Staten Island cemetery says they will prosecute Pokemon Go trespassers

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Mallory Hoff has the latest details.

The hot new video game app Pokemon Go has large numbers of people going to a cemetery on Staten Island to capture characters.

The cemetery is asking players to stop disrespecting the sacred site.

People of all ages are using the app as their guide. In some cases they are following it onto private property.

The board of a cemetery says trespassing is not a game and moving forward they will prosecute.

Pokemon Go doesn't mean you have the right to go anywhere.

"We take a lot of pride in our cemetery and we don't want anyone getting hurt," said Tina Cerami, the office manager.

The office manager at Moravian Cemetery on Staten Island says the game is bringing uninvited visitors.

"When you open this app and you see a number of spots here at this cemetery, what goes through your head?" Eyewitness News asked.

"Well it's a little disturbing. There are people resting in these spots," Cerami said.

She says around 9:30 p.m. on Monday, a group of kids made their way into the cemetery.

The game directed them there. The wildly popular app pin points a spot in the cemetery.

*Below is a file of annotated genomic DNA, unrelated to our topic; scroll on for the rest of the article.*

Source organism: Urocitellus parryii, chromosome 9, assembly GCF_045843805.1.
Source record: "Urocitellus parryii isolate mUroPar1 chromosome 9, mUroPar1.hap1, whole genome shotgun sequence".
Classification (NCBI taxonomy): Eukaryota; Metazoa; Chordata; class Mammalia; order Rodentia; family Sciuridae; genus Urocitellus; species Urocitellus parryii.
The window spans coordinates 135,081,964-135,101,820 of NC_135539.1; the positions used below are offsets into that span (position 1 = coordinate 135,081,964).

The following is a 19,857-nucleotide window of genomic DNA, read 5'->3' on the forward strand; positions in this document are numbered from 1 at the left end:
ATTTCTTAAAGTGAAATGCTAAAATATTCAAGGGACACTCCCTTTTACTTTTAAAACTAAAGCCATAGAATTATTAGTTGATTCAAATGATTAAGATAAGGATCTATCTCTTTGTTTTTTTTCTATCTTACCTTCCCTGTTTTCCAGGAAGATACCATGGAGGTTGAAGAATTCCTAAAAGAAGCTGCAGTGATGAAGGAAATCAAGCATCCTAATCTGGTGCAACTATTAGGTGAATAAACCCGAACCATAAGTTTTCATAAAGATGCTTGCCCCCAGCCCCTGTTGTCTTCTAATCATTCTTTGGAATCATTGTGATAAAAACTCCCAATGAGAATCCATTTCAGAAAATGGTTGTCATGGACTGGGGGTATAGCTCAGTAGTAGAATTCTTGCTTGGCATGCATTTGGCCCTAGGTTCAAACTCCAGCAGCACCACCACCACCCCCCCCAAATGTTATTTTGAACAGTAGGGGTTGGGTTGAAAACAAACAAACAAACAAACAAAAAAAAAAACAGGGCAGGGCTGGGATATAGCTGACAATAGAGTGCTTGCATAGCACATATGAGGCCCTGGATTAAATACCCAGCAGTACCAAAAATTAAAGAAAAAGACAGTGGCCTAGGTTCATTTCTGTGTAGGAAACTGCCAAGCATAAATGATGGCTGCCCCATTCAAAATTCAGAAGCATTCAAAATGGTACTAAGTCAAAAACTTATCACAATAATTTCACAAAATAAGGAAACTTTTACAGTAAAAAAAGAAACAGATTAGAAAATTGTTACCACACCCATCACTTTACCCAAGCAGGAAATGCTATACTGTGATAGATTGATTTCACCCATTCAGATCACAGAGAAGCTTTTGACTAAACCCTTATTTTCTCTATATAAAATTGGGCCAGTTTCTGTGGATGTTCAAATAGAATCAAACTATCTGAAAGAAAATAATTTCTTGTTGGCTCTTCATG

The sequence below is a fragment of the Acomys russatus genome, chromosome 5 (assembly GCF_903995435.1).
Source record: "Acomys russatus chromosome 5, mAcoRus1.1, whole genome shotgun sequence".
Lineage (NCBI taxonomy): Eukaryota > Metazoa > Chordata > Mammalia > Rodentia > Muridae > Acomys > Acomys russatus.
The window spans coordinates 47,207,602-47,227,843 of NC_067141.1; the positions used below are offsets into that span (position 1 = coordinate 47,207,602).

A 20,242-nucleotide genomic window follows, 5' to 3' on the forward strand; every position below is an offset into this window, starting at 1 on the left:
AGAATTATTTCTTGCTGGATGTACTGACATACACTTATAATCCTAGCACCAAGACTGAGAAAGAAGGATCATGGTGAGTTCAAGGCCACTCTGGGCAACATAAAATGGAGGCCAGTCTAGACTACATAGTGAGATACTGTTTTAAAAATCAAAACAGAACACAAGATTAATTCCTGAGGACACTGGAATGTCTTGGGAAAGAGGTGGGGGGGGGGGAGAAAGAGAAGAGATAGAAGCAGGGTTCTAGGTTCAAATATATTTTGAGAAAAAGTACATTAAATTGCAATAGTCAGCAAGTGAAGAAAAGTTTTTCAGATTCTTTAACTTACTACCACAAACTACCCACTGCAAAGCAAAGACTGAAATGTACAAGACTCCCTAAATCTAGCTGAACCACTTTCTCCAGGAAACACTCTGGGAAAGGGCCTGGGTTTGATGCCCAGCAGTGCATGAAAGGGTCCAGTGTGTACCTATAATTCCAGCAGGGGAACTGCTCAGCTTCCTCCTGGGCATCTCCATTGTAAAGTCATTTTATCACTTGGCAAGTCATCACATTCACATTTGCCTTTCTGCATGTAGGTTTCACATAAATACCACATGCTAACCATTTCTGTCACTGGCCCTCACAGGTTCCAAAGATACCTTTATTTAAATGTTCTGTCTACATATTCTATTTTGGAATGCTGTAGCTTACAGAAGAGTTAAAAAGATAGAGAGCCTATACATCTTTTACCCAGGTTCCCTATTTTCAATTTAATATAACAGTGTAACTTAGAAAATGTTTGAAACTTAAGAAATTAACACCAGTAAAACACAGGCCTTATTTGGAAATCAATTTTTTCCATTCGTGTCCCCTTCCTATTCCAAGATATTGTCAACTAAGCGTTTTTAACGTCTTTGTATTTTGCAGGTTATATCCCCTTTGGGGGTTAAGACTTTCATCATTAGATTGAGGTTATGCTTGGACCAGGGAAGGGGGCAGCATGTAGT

In the real world it's a place of morning and reflection, but even so onto private property they went.

"The security guard noticed lights in the cemetery and she opened the gates, went in, and there was a group of kids," Cerami said.

They made a run for it. The following night there was another group and the players got a stern talking to.

During daylight hours this week, mourners reported a most uncomfortable situation.

"People were walking around, as they were grieving as they were mourning, in packs of three and four with this game," said New York State Assemblyman Ronald Castorina, R-Staten Island.

Assemblyman Castorina says he's received almost a dozen complaints about issues created by the game.

"I have called upon the corporation that outs out the game to do a few things to help protect us, and one of those things that I'd like them to do is to remove off their maps cemeteries, houses of worship, and public property so that we don't have issues of trespass and desecration," Assemblyman Castorina said.

Even the most serious players tell Eyewitness News, there's a time and place.

"I heard about people in the cemetery and I was like no!" said Justin Rexach, a Pokemon Go player.

The assemblyman tells Eyewitness News that he is hopeful the game will make a change and that the players will do their part as well.
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